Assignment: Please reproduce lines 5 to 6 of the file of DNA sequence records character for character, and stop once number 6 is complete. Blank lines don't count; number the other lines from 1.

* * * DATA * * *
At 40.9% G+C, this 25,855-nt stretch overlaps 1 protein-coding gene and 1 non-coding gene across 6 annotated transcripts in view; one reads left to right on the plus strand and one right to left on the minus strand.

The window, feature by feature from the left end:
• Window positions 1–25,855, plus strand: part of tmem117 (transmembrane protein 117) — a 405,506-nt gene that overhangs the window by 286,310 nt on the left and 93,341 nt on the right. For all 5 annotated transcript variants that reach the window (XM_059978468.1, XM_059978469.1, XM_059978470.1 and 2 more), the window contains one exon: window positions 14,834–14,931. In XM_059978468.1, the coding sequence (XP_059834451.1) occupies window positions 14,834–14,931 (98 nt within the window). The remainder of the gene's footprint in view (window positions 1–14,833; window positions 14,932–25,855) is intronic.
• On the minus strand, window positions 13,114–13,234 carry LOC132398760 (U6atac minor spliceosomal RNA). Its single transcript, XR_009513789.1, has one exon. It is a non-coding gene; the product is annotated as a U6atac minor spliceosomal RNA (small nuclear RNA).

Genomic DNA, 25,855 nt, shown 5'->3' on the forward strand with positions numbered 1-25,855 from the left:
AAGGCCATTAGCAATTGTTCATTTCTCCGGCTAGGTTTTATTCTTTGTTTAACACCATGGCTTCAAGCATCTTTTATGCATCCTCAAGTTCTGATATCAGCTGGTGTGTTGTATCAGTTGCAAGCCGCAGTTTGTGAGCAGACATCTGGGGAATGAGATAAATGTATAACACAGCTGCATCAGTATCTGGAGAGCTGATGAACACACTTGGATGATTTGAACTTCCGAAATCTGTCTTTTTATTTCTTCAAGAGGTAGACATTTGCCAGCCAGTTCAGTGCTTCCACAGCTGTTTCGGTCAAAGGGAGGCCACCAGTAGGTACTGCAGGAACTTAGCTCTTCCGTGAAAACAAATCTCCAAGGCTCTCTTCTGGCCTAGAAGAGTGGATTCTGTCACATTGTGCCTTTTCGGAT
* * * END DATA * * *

Genomic DNA, 25,855 nt, shown 5'->3' on the forward strand with positions numbered 1-25,855 from the left:
AAGGCCATTAGCAATTGTTCATTTCTCCGGCTAGGTTTTATTCTTTGTTTAACACCATGGCTTCAAGCATCTTTTATGCATCCTCAAGTTCTGATATCAGCTGGTGTGTTGTATCAGTTGCAAGCCGCAGTTTGTGAGCAGACATCTGGGGAATGAGATAAATGTATAACACAGCTGCATCAGTATCTGGAGAGCTGATGAACACACTTGGATGATTTGAACTTCCGAAATCTGTCTTTTTATTTCTTCAAGAGGTAGACATTTGCCAGCCAGTTCAGTGCTTCCACAGCTGTTTCGGTCAAAGGGAGGCCACCAGTAGGTACTGCAGGAACTTAGCTCTTCCGTGAAAACAAATCTCCAAGGCTCTCTTCTGGCCTAGAAGAGTGGATTCTGTCACATTGTGCCTTTTCGGAT